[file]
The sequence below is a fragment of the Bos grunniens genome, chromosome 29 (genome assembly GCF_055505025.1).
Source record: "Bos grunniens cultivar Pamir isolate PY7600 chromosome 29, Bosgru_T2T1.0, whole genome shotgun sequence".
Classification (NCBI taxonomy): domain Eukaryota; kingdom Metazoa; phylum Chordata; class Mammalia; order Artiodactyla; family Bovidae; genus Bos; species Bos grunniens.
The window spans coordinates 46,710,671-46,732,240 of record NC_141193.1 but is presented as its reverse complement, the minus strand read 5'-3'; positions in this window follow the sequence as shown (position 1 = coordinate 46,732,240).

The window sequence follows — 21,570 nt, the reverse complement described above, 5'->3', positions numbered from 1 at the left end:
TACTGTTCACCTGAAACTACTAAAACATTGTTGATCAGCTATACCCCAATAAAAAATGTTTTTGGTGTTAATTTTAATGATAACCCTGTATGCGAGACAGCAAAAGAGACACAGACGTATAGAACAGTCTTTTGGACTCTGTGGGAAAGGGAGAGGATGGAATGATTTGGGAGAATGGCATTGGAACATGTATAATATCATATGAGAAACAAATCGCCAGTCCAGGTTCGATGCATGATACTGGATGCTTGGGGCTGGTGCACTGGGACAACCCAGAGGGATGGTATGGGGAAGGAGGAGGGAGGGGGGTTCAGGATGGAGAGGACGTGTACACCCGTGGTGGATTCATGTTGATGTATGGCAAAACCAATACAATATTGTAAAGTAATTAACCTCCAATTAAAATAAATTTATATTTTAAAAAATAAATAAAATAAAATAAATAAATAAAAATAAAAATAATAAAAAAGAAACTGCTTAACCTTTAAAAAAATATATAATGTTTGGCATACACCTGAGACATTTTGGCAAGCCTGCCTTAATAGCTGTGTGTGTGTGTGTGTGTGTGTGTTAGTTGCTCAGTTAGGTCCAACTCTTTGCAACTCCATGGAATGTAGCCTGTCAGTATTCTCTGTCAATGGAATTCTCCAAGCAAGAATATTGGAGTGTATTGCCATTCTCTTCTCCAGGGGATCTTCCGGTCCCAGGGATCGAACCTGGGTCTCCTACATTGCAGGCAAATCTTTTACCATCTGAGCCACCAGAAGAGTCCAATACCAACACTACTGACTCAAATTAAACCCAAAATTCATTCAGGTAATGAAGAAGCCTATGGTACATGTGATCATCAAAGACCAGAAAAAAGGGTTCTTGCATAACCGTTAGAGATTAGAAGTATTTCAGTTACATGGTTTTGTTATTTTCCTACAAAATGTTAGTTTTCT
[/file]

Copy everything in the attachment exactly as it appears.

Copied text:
The sequence below is a fragment of the Bos grunniens genome, chromosome 29 (genome assembly GCF_055505025.1).
Source record: "Bos grunniens cultivar Pamir isolate PY7600 chromosome 29, Bosgru_T2T1.0, whole genome shotgun sequence".
Classification (NCBI taxonomy): domain Eukaryota; kingdom Metazoa; phylum Chordata; class Mammalia; order Artiodactyla; family Bovidae; genus Bos; species Bos grunniens.
The window spans coordinates 46,710,671-46,732,240 of record NC_141193.1 but is presented as its reverse complement, the minus strand read 5'-3'; positions in this window follow the sequence as shown (position 1 = coordinate 46,732,240).

The window sequence follows — 21,570 nt, the reverse complement described above, 5'->3', positions numbered from 1 at the left end:
TACTGTTCACCTGAAACTACTAAAACATTGTTGATCAGCTATACCCCAATAAAAAATGTTTTTGGTGTTAATTTTAATGATAACCCTGTATGCGAGACAGCAAAAGAGACACAGACGTATAGAACAGTCTTTTGGACTCTGTGGGAAAGGGAGAGGATGGAATGATTTGGGAGAATGGCATTGGAACATGTATAATATCATATGAGAAACAAATCGCCAGTCCAGGTTCGATGCATGATACTGGATGCTTGGGGCTGGTGCACTGGGACAACCCAGAGGGATGGTATGGGGAAGGAGGAGGGAGGGGGGTTCAGGATGGAGAGGACGTGTACACCCGTGGTGGATTCATGTTGATGTATGGCAAAACCAATACAATATTGTAAAGTAATTAACCTCCAATTAAAATAAATTTATATTTTAAAAAATAAATAAAATAAAATAAATAAATAAAAATAAAAATAATAAAAAAGAAACTGCTTAACCTTTAAAAAAATATATAATGTTTGGCATACACCTGAGACATTTTGGCAAGCCTGCCTTAATAGCTGTGTGTGTGTGTGTGTGTGTGTGTTAGTTGCTCAGTTAGGTCCAACTCTTTGCAACTCCATGGAATGTAGCCTGTCAGTATTCTCTGTCAATGGAATTCTCCAAGCAAGAATATTGGAGTGTATTGCCATTCTCTTCTCCAGGGGATCTTCCGGTCCCAGGGATCGAACCTGGGTCTCCTACATTGCAGGCAAATCTTTTACCATCTGAGCCACCAGAAGAGTCCAATACCAACACTACTGACTCAAATTAAACCCAAAATTCATTCAGGTAATGAAGAAGCCTATGGTACATGTGATCATCAAAGACCAGAAAAAAGGGTTCTTGCATAACCGTTAGAGATTAGAAGTATTTCAGTTACATGGTTTTGTTATTTTCCTACAAAATGTTAGTTTTCT